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  1. #1
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    Skiing with climbing helmet?

    Short tours, slackcountry stuff I use my Smith Variant and goggles. Regular full day tours or trips I usually use my climbing helmet (black diamond vector) and some shades. Is this okay? I know it isn't rated for skiing but I see a lot of people who do it. And I really could not imagine climbing ice with my skis on my back while wearing my big heavy Variant.

    I have heard the Camp Speed helmet is a tougher more "ski mountaineering" helmet but ski doesn't have ski rated specs.


    What do you guys wear for helmets while on a long tour or technical ascent / descent?
    Last edited by ctw55; 04-02-2014 at 03:59 PM.

  2. #2
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    http://www.lastfrontierheli.com/news...local-options/

    it would depend on "the look" you are going for
    Lee Lau - xxx-er is the laziest Asian canuck I know

  3. #3
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    Some guy wearing a climbing helmet flew past my on the skin track on Saturday. I'm now convinced they make you faster.

  4. #4
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    Quote Originally Posted by XXX-er View Post
    http://www.lastfrontierheli.com/news...local-options/

    it would depend on "the look" you are going for
    I want that look.

  5. #5
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    Quote Originally Posted by east or bust View Post
    Some guy wearing a climbing helmet flew past my on the skin track on Saturday. I'm now convinced they make you faster.
    That sealed the deal. boom.

  6. #6
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    I do it some. It depends on the type of tour for me. I'm in the PNW so when it turns to spring or volcano season that's usually when I make the transition. I had a Petzl Elios and then started thinking about how they didn't offer any side of the head protection so upgraded to a Petzl Meteor. That said I haven't really dinged my head but I think I must look like I know what I'm doing since I have a climbing helmet so I think that's worth something.

  7. #7
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    Expensive ski helmets like the variant aren't too 'big & heavy' for long tours or outings that require technical climbing IMO - just too hot. I've got a variant, and for spring tours, or any mountaineer-y stuff I just take out the ear pads (you could take out the liner too. Voila - perfect skimo hybrid helmet. Cost to you = $0

    Or you could pay big bucks for a super sleek and lightweight skimo helmet ala CAMP, but then you'd have to turn in your 190+cm skis and TGR membership card

  8. #8
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    I have a camp helmet thats rated for ski and climbing. Pretty light.

    Sent from my SCH-I500 using TGR Forums

  9. #9
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    Quote Originally Posted by rod9301 View Post
    I have a camp helmet thats rated for ski and climbing. Pretty light.

    Sent from my SCH-I500 using TGR Forums
    The pulse?

  10. #10
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    I thought this was a thread about skiing in climbing harnesses.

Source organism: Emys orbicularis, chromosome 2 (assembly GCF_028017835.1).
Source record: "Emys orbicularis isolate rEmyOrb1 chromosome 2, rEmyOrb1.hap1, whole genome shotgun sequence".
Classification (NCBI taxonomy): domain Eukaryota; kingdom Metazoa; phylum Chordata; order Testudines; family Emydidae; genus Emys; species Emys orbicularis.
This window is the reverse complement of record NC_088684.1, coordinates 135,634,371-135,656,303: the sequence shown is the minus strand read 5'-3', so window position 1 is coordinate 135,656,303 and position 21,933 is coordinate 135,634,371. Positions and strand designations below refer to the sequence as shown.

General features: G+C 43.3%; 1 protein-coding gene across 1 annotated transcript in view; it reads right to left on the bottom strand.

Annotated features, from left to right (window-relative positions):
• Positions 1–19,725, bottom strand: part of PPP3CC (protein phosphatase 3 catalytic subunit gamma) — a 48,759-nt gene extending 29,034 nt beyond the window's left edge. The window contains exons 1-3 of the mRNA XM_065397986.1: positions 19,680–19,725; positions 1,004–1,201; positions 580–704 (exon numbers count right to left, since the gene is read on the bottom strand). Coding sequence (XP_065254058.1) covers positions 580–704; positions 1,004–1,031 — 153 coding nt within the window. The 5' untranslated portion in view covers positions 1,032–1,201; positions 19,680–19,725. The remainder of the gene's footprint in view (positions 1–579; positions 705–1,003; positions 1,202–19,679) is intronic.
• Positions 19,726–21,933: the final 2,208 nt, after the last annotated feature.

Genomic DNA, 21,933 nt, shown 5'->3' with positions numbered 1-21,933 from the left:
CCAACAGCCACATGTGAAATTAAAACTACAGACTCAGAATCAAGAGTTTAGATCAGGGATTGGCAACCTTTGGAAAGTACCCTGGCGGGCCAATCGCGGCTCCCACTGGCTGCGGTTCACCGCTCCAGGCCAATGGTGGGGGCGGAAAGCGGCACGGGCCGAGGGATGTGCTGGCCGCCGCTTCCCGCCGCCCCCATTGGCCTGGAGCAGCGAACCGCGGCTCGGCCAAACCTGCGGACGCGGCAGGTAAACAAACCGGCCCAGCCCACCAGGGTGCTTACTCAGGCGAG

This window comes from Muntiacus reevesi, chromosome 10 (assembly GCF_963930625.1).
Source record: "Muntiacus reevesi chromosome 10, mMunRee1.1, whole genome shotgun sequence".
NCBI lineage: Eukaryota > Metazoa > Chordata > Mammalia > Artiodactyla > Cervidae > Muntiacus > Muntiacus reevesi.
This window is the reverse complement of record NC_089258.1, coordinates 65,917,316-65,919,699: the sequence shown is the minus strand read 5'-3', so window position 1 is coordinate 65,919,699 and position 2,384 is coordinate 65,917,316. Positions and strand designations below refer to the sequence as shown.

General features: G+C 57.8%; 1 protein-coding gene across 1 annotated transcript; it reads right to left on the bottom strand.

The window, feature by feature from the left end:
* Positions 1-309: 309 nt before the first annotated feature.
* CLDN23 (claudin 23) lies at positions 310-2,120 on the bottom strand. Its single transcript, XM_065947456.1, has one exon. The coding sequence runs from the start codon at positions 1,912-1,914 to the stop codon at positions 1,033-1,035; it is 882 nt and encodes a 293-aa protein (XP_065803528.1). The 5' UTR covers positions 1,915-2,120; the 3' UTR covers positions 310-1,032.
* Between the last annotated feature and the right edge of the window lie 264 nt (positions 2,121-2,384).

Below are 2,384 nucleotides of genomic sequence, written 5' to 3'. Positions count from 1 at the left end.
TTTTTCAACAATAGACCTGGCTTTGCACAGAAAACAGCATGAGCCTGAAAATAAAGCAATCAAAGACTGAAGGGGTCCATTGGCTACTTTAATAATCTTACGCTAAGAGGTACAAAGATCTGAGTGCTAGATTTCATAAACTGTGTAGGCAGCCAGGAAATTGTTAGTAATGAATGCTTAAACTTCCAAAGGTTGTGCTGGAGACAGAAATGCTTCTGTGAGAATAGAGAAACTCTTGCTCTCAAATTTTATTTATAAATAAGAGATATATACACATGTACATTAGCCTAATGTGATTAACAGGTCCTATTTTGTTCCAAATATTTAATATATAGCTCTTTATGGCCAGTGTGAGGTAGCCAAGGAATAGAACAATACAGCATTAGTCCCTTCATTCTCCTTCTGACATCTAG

In search of the elusive artic powder weasel ...

  11. #11
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    I do it when the danger is low and the tour is long. AFAIK, climbing helmets are primarily designed to protect you from rockfall from above. A ski helmet is much better at protecting you from hitting a tree with the side of your head. I'm no expert though.

  12. #12
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    Quote Originally Posted by John_B View Post
    I'm in the PNW so when it turns to spring or volcano season that's usually when I make the transition.
    Quote Originally Posted by steventy View Post
    I do it when the danger is low and the tour is long.
    Same here. Sweaty long spring tours are way more comfortable in the one-hit-wonder climbing helmet.

  13. #13
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    I thought helmets were to keep you from hitting your head when the kid on the chairlift pulls the bar down... Why would you want one in the backcountry?

    Seriously though, a helmet is better than no helmet. I suppose. Maybe wear a MTB helmet!
    Its not that I suck at spelling, its that I just don't care

  14. #14
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    Quote Originally Posted by ak_powder_monkey View Post
    Seriously though, a helmet is better than no helmet. I suppose. Maybe wear a MTB helmet!
    I've climbed with people wearing less...

    Click image for larger version. 

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  15. #15
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    Quote Originally Posted by steventy View Post
    AFAIK, climbing helmets are primarily designed to protect you from rockfall from above. A ski helmet is much better at protecting you from hitting a tree with the side of your head.
    this.
    i never got why people would wear climbing helmets for skiing if they were not actually climbing something steep or skiing in narrow couloirs where stuff might fall on their heads.
    if a normal ski-helmet is too warm (im only wearing mine on the down anyway, so no problems with warmth on the up), it might make sense to use a ilghtweight ski-touring helmet, those arent warm at all because they are designed to be worn on the up as well (no time to put on a helmet at the top in randonnee races). the look is even worse than the one of climbing helmets though, its more like "wierd" than "wannabe-extreme"

    freak~[&]

  16. #16